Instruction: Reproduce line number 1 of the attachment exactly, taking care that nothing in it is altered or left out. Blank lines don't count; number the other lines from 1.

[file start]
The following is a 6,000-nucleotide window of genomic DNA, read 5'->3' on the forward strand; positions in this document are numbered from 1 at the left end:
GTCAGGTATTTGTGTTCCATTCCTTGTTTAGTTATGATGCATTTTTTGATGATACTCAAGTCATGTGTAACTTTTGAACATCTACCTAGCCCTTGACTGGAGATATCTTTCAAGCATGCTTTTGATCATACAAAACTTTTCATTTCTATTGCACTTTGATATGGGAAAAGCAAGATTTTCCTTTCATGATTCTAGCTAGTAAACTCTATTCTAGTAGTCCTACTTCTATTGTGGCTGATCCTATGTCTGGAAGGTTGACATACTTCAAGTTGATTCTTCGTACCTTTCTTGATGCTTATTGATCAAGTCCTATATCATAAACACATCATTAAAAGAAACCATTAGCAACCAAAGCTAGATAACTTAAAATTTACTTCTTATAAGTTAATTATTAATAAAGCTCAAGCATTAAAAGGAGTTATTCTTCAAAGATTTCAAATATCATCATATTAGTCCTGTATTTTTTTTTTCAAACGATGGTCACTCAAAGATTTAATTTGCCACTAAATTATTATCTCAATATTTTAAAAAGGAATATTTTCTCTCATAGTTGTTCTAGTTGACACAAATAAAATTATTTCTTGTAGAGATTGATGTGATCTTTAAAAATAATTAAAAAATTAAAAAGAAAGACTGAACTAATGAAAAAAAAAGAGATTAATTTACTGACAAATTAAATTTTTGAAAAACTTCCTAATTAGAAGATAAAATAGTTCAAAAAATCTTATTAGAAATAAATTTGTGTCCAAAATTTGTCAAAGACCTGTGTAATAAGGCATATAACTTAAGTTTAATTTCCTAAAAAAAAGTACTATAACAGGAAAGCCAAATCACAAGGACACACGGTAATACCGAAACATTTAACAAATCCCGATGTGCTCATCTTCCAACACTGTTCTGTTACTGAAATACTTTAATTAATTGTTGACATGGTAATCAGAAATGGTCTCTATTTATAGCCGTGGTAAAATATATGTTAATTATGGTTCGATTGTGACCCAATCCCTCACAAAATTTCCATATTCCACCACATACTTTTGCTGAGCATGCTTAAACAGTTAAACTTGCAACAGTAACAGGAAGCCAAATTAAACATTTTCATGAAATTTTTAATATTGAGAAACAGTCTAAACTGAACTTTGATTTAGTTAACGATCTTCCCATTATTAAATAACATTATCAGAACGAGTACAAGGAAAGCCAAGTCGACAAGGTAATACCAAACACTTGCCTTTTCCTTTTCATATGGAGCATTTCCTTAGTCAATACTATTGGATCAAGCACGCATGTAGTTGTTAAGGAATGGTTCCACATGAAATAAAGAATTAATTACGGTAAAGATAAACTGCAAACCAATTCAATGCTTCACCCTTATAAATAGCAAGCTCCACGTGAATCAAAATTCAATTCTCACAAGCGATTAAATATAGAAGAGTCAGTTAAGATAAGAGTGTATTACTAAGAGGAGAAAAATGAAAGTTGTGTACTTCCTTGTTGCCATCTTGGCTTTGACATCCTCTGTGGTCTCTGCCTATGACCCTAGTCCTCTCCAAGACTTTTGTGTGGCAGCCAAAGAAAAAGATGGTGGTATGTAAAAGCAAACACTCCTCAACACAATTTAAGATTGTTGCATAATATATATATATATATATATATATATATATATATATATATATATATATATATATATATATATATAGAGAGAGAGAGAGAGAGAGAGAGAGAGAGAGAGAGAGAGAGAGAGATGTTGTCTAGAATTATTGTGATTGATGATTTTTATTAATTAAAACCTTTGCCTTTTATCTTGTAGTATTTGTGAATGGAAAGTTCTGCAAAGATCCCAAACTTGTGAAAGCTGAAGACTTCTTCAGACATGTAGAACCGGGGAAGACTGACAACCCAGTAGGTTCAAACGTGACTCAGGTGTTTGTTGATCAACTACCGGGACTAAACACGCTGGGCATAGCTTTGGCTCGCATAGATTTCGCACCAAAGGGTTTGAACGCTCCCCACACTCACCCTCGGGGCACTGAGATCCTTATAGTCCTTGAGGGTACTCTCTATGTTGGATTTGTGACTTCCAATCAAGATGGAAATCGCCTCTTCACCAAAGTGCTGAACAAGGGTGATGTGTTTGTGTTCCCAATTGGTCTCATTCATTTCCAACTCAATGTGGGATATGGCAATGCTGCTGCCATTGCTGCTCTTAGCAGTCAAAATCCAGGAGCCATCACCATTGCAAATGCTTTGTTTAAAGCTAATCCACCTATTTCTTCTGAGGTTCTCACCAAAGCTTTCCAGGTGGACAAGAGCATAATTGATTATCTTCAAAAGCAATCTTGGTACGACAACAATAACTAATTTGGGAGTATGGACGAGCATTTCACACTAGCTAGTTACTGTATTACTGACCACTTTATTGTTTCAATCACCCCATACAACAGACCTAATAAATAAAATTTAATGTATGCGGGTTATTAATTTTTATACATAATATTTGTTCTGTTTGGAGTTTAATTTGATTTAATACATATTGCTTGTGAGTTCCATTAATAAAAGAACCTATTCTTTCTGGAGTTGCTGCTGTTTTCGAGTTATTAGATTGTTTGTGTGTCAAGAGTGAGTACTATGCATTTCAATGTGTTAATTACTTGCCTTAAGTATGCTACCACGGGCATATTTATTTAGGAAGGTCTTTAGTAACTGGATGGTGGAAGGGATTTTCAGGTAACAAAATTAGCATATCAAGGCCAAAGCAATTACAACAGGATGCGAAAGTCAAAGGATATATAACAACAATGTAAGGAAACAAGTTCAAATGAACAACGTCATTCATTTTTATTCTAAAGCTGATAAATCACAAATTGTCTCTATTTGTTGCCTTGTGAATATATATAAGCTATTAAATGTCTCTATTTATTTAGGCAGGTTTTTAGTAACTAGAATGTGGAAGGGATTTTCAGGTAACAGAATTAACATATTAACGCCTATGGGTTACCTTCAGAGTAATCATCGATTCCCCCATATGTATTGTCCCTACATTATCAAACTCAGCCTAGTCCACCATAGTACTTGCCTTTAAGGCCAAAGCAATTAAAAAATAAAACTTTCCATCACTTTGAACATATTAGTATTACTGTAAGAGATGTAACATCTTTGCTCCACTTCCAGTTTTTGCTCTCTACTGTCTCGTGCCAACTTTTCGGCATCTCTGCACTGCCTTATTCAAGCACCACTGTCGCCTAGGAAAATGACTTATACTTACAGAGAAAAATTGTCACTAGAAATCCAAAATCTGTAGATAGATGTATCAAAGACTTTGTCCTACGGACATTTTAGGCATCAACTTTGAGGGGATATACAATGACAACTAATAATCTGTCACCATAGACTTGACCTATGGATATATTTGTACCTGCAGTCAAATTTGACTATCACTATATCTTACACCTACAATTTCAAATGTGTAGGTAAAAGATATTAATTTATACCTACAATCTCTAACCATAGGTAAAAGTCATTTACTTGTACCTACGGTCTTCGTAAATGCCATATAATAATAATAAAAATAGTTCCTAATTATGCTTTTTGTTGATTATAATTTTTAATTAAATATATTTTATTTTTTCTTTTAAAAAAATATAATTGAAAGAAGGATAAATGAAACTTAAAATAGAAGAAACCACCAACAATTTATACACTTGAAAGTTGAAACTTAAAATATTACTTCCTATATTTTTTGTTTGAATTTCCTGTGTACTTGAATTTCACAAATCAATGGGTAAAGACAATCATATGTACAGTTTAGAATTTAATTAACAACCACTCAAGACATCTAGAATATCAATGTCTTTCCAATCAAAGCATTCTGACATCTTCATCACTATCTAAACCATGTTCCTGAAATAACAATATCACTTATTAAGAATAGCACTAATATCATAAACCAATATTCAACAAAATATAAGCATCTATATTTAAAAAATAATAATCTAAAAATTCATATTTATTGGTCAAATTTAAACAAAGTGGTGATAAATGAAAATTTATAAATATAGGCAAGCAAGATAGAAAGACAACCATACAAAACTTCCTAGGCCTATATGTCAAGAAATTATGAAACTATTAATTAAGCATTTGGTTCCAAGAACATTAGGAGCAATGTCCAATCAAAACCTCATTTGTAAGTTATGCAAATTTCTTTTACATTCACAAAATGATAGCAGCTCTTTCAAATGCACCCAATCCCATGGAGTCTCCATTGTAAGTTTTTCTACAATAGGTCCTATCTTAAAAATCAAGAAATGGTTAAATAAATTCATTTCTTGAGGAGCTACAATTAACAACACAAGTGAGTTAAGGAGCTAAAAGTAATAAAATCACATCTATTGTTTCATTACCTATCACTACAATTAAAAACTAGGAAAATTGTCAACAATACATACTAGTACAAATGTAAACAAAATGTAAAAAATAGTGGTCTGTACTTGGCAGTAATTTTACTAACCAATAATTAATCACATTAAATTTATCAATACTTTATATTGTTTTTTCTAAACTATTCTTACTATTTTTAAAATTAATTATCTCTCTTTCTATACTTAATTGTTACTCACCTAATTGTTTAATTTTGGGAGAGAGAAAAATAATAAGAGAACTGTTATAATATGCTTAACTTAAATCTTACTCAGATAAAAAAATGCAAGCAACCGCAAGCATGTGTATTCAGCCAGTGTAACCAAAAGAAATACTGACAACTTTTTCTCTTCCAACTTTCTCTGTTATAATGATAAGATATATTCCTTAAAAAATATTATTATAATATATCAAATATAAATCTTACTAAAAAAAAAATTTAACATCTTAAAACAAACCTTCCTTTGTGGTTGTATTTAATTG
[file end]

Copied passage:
The following is a 6,000-nucleotide window of genomic DNA, read 5'->3' on the forward strand; positions in this document are numbered from 1 at the left end: